Ataxia with oculomotor apraxia 1 (AOA1) typically presents with ataxia, axonal sensorimotor neuropathy, oculomotor apraxia, and movement disorders including chorea and/or dystonia. Ataxia with oculomotor apraxia 2 (AOA2) presents similarly to AOA1 [61]. Cognitive impairment is more frequent in AOA1 than in AOA2. AOA1 patients have hypoalbuminemia and hypercholesterolemia, in contrast with AOA2 patients who have elevated serum alpha-fetoprotein levels. The age of onset is usually earlier in AOA1 compared to AOA2, which presents during childhood and adolescence. Brain MRI in both AOAs usually shows cerebellar atrophy. AOA1 is caused by mutations in APTX gene and AOA2 is caused by mutations in SETX gene.

Spastic ataxia type 2/Spastic paraplegia type 58

The hereditary spastic paraplegias (HSPs) are a group of heterogeneous disorders characterized by spastic gait, hyperreflexia, and spasticity. Complex HSPs are associated with additional neurologic manifestations including ataxia and other movement disorders. Chorea has been reported in spastic paraplegia type 58, also known as spastic ataxia type 2, caused by a mutation in KIF1C gene. The age of onset ranges from infancy to adulthood [62].

Xeroderma pigmentosum (XP)

XP is caused by mutations in the nucleotide excision repair pathway genes causing cutaneous, ocular and neurological manifestations. The cutaneous signs usually appear in infancy or early childhood. The neurological manifestations typically occur after the cutaneous symptoms. Movement disorders, specifically chorea, may appear in advanced stages of the disease. Patients with dermatological and oncological manifestations should be screened for XP [63].

Hereditary Epileptic-Dyskinetic Encephalopathies

The epileptic-dyskinetic encephalopathies are clinically heterogenous and are characterized by early onset drug-resistant seizures associated with hyperkinetic movement disorders. When chorea is the dominant movement disorder, mutations in FOXG1, GNAO1, GRIN1, FRRS1L and IRF2BPL genes should be considered [64, 65].

PDE10A mutation

Mutations in PDE10A have been reported to be inherited in both dominant and recessive manners; patients present with early-onset (5–15 years of age) chorea. Cognition and development is typically normal, however, those carrying biallelic mutations show a more severe phenotype. Brain MRI may show symmetrical T2-hyperintense bilateral striatal lesions [64].

GPR88 mutation

Mutations in GPR88 has been reported in three children of one consanguineous Palestinian family. Affected individuals with GPR88 mutation typically present with early onset slowly progressive chorea, mental retardation, and developmental delay [64].

3. X-linked

McLeod syndrome

McLeod syndrome is an X-linked recessive hereditary disorder with very similar clinical characteristics to chorea-acanthocytosis. Patients lack the red blood cell XK antigen and the expression of Kell antigens on the erythrocyte membrane surface is reduced. Chorea is a common symptom in addition to areflexia due to a sensorimotor axonopathy. Distinguishing features are male gender, the age of onset, which tends to be in the 40s–60s, and the presence of cardiomyopathy and arrhythmias. Liver enzymes and creatine kinase are elevated. Patients also develop seizures, significant myopathy, and peripheral neuropathy. While less common than in chorea-acanthocytosis, there can sometimes be tongue protrusion, feeding dystonia, and lip-biting or tongue-bitting [25, 66].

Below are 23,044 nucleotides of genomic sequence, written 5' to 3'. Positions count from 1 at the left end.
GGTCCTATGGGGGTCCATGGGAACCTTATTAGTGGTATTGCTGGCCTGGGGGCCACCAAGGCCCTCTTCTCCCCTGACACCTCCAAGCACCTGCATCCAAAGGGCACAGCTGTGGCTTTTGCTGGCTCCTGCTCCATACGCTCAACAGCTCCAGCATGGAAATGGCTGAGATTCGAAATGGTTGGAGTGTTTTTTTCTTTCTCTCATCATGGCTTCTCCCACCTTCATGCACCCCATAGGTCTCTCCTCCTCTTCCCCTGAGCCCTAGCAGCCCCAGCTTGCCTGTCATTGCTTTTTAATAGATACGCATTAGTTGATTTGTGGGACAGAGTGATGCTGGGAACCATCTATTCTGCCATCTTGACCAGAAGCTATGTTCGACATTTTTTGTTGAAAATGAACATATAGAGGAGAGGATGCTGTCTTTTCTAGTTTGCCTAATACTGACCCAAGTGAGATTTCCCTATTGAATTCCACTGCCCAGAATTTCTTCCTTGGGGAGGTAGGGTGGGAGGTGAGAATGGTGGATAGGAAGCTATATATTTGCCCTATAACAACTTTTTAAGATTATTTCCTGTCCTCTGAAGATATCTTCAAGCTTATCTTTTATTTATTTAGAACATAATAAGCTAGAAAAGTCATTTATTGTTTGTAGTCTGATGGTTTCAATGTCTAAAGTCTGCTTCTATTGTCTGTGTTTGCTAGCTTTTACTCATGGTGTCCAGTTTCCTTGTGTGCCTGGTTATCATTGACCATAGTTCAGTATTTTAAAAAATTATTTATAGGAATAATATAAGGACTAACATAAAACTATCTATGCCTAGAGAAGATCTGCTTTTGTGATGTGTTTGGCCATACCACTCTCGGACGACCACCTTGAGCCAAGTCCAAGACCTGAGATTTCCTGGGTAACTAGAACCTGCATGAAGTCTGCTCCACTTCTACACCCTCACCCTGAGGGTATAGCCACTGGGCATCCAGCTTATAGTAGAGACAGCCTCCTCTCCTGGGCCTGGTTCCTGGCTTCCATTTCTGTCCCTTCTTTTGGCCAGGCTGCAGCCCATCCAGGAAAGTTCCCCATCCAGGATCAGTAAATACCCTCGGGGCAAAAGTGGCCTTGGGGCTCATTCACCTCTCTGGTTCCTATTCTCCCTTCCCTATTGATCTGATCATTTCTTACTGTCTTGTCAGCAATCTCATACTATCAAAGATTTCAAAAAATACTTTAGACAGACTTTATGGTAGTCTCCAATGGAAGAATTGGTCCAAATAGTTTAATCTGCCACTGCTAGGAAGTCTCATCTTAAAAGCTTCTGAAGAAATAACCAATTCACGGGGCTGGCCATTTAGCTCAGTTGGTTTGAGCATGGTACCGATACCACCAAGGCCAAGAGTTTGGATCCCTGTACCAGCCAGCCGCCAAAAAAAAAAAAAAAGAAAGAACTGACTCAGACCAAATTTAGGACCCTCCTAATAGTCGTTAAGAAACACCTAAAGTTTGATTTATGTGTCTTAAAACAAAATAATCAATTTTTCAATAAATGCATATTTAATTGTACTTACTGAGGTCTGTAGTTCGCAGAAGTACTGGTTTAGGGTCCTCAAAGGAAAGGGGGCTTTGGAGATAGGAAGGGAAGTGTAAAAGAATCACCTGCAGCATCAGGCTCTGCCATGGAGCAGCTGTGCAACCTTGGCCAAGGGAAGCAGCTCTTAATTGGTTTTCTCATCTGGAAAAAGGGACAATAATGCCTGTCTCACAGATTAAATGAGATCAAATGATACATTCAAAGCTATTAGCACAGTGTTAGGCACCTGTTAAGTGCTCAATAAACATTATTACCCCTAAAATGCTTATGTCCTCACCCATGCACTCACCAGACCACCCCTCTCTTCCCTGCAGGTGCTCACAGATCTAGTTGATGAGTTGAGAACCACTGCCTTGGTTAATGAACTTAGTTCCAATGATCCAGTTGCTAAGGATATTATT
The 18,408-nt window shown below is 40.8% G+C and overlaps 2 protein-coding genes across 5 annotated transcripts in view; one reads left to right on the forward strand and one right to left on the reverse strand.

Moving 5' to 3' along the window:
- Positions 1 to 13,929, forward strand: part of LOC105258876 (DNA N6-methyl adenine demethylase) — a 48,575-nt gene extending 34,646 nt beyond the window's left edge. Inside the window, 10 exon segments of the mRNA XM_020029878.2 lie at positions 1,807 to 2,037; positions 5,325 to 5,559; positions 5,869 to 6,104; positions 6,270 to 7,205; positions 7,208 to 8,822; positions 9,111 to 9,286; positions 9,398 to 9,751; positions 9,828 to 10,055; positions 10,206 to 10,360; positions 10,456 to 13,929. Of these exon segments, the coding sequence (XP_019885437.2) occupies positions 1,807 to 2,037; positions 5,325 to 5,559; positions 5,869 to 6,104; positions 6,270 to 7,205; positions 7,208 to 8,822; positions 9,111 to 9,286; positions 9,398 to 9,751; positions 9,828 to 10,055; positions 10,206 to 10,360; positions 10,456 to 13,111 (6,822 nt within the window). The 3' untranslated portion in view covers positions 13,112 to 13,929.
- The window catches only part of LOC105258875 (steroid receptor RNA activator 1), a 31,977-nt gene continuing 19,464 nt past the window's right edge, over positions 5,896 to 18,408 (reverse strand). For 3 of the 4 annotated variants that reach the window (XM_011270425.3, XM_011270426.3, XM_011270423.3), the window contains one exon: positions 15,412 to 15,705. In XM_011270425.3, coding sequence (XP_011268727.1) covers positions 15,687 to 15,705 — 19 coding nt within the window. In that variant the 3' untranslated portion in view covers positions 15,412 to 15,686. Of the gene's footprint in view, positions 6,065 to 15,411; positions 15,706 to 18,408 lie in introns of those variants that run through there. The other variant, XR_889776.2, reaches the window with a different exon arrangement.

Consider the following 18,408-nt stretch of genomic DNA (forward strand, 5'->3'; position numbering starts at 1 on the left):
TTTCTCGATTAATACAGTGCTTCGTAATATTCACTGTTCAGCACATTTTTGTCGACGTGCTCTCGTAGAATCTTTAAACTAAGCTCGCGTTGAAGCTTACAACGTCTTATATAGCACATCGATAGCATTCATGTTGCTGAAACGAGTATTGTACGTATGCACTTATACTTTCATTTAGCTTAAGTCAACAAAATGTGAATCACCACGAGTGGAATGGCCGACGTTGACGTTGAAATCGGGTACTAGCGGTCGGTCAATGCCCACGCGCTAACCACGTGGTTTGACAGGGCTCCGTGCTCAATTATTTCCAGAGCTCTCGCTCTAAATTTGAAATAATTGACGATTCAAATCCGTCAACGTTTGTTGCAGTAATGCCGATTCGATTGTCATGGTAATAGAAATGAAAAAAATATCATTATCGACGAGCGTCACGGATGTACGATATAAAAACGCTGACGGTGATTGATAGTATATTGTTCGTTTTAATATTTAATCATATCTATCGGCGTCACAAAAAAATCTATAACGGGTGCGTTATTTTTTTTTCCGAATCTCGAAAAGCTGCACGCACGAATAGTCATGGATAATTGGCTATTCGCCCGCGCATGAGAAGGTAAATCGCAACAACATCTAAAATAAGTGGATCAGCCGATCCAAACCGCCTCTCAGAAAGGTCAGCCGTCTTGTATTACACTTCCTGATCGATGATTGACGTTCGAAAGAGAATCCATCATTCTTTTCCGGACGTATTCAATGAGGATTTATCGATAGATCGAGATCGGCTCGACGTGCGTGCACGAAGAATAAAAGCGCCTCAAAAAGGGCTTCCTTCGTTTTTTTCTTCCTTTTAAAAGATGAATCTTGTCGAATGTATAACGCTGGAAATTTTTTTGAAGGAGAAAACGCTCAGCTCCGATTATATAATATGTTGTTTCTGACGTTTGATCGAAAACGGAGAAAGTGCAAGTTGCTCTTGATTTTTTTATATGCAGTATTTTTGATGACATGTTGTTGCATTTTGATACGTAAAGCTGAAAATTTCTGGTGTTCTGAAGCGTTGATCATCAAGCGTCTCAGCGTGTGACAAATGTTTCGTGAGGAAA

Pelizaeus-Merzbacher disease

Pelizaeus-Merzbacher disease (PMD) is a clinically and genetically heterogeneous leukodystrophy characterized by central hypomyelination with neurologic dysfunction and progressive deterioration [67]. PMD usually presents within the first years of life with pendular nystagmus, head tremor, generalized hypotonia, mental retardation, choreoathetosis, cerebellar ataxia, and pyramidal signs. Brain MRI shows hypomyelination of the corona radiata, optical radiations, and internal capsule. PMD is caused by mutations in the PLP1 gene which encodes the proteolipid protein of myelinating oligodendroglia.

4. Inborn Errors of Metabolism

Inborn errors of metabolism are common causes of hyperkinetic and hypokinetic movement disorders in children. A single error of metabolism can cause multiple movement disorders. Diagnosis of these disorders requires screening for specific metabolites in urine, serum or cerebrospinal fluid, the results of which can direct further biochemical or genetic analyses. Movement disorders in these children can cause life-long disability. Chorea is not an uncommon symtptom of inborn errors of metabolism (Table 2), and is a predominant characteristic of glutaric aciduria type 1, glucose transporter type 1 (GLUT1) deficiency, and Lesch-Nyhan disease. A recent report described that Niemann Pick type C in the adult-onset can mimic HD phenocopies and should be considered in the diagnostic approach of patients with a choreic phenotype [68].

Table 2

Characteristics of inborn errors of metabolism and mitochondrial cytopathies where chorea is the predominant movement disorder.

Type of Metabolic Disorder Conditions; Gene Region; Age Inheritance Pattern Mov Disord Key Findings Seizures Ataxia Pyramidal signs DD Other Sx I and L Tx

Organic acidemias Glutaric aciduria type 1; GCDH Neonatal AR Choreo-athetosis
Orofacial dyskinesia